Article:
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A Windborne Clue To A Mysterious Childhood Disease

Not a lot is known about Kawasaki disease. It affects children under 4 and is more common in Asia, particularly Japan, but more than 4,000 American children contract it every year. One of its secrets may now be revealed, but it took climate researchers to help spot it.
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At NATO Summit, Obama Says 'Hard Days' Ahead For Afghanistan

World leaders are meeting with President Obama in his hometown of Chicago for a two-day NATO summit focused heavily on Afghanistan.
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Obama, World Leaders Tout Economic Growth After G8

World leaders gathered at Camp David for the G8 summit agreed that some focus on economic growth amid austerity will be necessary to get Europe back on its feet. 

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Lockerbie Bomber Dies, Three Years After Release

The former Libyan intelligence officer who was the only person ever convicted in the 1988 Lockerbie, Scotland, bombing has died, according to reports. He was 59.
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NATO Buzzword: 'Sustainment' In Afghanistan

World leaders are gathered in Chicago for a two-day NATO summit starting Sunday morning. This is the third time the U.S. has hosted a NATO summit since the alliance was formed, and the first time it's being held in a city other than Washington, D.C. As NPR's Jackie Northam reports, the agenda will center on a theme: Afghanistan.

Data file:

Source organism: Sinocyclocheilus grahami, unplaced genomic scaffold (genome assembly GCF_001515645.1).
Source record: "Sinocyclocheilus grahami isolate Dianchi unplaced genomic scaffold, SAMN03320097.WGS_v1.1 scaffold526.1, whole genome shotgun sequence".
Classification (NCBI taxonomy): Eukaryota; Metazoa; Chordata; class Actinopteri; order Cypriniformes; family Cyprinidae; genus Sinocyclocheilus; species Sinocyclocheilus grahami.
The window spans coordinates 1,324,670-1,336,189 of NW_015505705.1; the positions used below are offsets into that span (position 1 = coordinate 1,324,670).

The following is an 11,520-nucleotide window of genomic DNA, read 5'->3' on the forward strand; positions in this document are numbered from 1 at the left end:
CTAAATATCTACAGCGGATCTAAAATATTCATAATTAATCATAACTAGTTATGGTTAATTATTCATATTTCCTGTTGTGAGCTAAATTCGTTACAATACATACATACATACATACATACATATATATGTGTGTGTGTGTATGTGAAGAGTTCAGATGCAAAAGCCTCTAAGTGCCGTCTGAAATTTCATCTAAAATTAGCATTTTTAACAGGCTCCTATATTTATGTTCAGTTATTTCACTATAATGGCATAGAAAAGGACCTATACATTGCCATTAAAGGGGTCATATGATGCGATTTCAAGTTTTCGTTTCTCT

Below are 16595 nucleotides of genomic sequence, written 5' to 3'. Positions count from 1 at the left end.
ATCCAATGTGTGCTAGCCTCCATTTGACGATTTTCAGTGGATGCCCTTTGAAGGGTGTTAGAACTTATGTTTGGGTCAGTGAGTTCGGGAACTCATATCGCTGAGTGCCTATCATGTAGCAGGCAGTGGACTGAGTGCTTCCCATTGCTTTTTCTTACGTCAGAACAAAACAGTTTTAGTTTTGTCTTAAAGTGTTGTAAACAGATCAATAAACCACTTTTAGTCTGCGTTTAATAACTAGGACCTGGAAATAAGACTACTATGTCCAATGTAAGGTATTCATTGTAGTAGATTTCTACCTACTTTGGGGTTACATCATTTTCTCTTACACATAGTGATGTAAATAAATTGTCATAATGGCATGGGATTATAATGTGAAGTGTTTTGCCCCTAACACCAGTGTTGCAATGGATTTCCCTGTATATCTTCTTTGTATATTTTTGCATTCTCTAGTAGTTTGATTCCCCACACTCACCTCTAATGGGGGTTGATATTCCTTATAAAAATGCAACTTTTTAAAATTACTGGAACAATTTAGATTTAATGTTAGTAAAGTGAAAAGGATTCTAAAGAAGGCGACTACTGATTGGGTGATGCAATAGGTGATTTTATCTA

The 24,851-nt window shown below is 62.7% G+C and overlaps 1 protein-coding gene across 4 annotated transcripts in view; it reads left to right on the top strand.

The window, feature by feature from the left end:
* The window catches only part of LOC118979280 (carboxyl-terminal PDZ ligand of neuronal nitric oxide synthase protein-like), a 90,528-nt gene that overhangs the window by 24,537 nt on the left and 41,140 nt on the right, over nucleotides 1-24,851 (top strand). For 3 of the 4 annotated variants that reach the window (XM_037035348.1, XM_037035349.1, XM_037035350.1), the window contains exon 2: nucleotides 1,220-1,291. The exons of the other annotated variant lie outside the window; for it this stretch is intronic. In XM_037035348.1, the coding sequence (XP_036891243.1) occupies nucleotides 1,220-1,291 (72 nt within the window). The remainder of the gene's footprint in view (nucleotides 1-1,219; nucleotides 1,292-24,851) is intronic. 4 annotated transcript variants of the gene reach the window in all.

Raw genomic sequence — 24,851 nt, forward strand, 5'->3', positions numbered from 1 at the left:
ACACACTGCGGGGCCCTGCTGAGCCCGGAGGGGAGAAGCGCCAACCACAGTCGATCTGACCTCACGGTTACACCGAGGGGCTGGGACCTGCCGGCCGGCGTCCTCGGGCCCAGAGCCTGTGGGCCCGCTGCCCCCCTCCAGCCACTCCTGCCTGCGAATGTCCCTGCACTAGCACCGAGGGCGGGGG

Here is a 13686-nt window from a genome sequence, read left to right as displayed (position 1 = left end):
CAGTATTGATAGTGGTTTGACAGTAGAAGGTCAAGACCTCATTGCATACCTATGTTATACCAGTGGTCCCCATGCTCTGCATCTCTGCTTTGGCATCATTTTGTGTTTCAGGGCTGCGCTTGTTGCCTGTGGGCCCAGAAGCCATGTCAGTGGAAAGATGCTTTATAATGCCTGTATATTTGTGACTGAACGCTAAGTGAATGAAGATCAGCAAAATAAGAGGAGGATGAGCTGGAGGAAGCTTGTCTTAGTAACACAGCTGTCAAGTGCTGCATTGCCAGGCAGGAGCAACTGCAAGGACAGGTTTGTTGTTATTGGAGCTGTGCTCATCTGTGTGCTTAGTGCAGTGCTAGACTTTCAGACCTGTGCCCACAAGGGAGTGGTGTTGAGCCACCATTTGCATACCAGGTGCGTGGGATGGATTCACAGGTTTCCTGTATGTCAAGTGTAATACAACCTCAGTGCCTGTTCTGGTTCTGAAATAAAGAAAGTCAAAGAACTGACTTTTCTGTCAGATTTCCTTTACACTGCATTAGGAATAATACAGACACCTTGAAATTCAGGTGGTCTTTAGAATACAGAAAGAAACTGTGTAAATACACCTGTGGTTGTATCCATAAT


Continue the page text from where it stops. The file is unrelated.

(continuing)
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Where Chen Fits In A History Of Dissidents

Host Rachel Martin talks with China scholar Perry Link about activist Chen Guangcheng's arrival in the U.S. Link has followed the lives of Chinese dissidents involved with the 1989 Tiananmen Square protests.
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Egyptian Candidate Gains Support, Despite Reputation

Many Egyptians believe Hosni Mubarak's last prime minister to be corrupt. Yet Ahmed Shafiq, who is running for president in Egypt's historic elections this month, has climbed to second in opinion polls. Experts say his growing popularity highlights many Egyptians' desires for stability, which, as NPR's Soraya Sarhaddi Nelson reports, is something they believe the retired Air Force general can provide.
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The View Of The War From Afghanistan

Host Rachel Martin talks with NPR's Julie McCarthy in Islamabad and Quil Lawrence in Kabul about the situation on the ground in that region of Afghanistan.
NPR

Lessons For Egyptian Elections From Turkey

When Egyptians go to the polls on May 23, many will be looking to celebrate the end of military rule that began some 50 years ago. Observers warn that it won't be easy to send a deeply entrenched military back to its barracks, and they point to Turkey's experience as an example. NPR's Peter Kenyon reports from Istanbul.

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